Prime Minister Narendra Modi is a great orator, and every time the leader makes a public speech in chaste Hindi, I am enthralled. The PM, on a recent visit to Shri Mata Vaishno Devi University, pumped hopes into hundreds of students when he talked with his usual confidence about India ruling the 21st century “era of knowledge”.
His speech had the stats ready that 800 million Indian youths below 35 years age was the dream of India, and each of this youth could write progress story of the country. PM Modi is right that there has been an era of knowledge, and India has shown the way. He also touched base with the students by stating that only those who has a plan, won’t be bothered with the important “what next” question that bogs down fresh graduates.
But to say that India will rule this century is getting a little too confident about brand India without considering the ground realties. The PM thinks and means well, but his thought lack substance. The number of unemployed youths in India is staggering, and Narendra Modi is making a claim that has little basis.
Knowledge is not always related to education. However, lack of education deprives children from rational thinking and taking on life in a constructive manner. With an education system that excludes more children than it includes, we can’t boast of reigning over the world with knowledge, when 32 million illiterate youths (2011 Census) remain unemployed.
The other literate and educated youth lack the edge of a competitive education system, and so many of them are still languishing in their homes for lack of job opportunities. Many of them are doing odd jobs which have no use of their education or field of study. This of course leads to a big wastage of youth energy, who could give a big push to the Indian economy.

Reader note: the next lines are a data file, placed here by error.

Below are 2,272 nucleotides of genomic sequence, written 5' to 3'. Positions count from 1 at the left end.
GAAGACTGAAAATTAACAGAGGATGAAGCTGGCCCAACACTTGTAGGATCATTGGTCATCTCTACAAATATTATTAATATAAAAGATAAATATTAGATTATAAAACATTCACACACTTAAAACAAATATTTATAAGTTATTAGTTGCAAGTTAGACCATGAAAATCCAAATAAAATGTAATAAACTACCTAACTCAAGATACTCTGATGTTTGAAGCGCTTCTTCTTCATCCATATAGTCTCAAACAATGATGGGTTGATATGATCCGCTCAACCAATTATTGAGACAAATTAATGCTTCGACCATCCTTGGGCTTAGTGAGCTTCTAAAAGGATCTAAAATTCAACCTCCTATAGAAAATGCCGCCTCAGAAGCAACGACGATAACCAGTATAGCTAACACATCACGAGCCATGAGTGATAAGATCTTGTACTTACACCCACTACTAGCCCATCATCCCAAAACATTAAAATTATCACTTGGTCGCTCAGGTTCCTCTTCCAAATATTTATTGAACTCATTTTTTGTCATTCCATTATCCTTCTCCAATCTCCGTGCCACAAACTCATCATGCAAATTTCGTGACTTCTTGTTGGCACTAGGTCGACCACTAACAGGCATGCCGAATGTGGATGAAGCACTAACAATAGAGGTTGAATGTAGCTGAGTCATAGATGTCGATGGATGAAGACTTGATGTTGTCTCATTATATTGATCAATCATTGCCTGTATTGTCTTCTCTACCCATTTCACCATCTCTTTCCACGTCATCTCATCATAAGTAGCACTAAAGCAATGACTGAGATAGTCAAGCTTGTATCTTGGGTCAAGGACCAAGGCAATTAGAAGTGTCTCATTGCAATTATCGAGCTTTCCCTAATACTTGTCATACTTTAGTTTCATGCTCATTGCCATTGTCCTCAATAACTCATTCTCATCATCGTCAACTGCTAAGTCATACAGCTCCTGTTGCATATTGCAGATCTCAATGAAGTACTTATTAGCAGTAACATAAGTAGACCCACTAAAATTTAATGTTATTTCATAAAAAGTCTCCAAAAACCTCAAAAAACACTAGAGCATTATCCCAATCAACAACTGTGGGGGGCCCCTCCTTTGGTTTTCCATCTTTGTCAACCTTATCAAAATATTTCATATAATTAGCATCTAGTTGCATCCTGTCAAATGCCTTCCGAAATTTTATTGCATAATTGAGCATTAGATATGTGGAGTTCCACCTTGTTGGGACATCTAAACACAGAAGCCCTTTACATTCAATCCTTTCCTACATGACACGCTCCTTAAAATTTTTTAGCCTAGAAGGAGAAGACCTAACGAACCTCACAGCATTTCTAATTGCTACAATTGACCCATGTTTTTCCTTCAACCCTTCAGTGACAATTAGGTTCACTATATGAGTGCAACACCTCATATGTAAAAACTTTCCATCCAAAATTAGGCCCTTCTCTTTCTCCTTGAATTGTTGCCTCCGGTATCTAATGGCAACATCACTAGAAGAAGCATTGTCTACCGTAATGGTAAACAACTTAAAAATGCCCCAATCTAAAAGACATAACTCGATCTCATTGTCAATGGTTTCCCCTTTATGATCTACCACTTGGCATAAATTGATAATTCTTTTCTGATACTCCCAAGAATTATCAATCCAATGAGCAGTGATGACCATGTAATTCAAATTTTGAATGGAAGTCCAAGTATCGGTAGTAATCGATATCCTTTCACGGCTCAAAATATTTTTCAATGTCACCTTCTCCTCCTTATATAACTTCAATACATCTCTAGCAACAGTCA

A report published in November last year by The Hindu states that 10 million Indians with graduate, post-graduate and technical degrees were looking for work. This means 15% Indians with high degrees of education were seeking job in 2011. And among the states, Kerala had the highest graduate unemployment rate at over 30%.
No wonder, hordes of people from this region immigrate to the Middle East in search of well-paid jobs. Apart from India’s age-old brain-drain problem, the outflow of youth energy also cripples our economy. Apart from the few foreign dollars that make it way into India, we only lose out majorly in terms of knowledge.
The Census 2011 numbers statistics is something our PM needs to pay immediate attention. Modi’s two pet campaigns Make in India and Start-up India, has given great hopes to Indian entrepreneurs. The two campaigns, synergic in nature, have encouraged thousands of young people. But that’s mostly for the literate and the educated.
India needs a more interactive education system that will include more youth from the lower strata of the society that will empower them with the knowledge of self-help, and make their minds fertile grounds for innovation. And this will need a solid plan to accommodate the 116 million Indians who were either seeking or available for work, among them 32 million were illiterate and 84 million literate.
Knowledge, after all is the key to wisdom, and India, like Modi said, is a pioneer in it.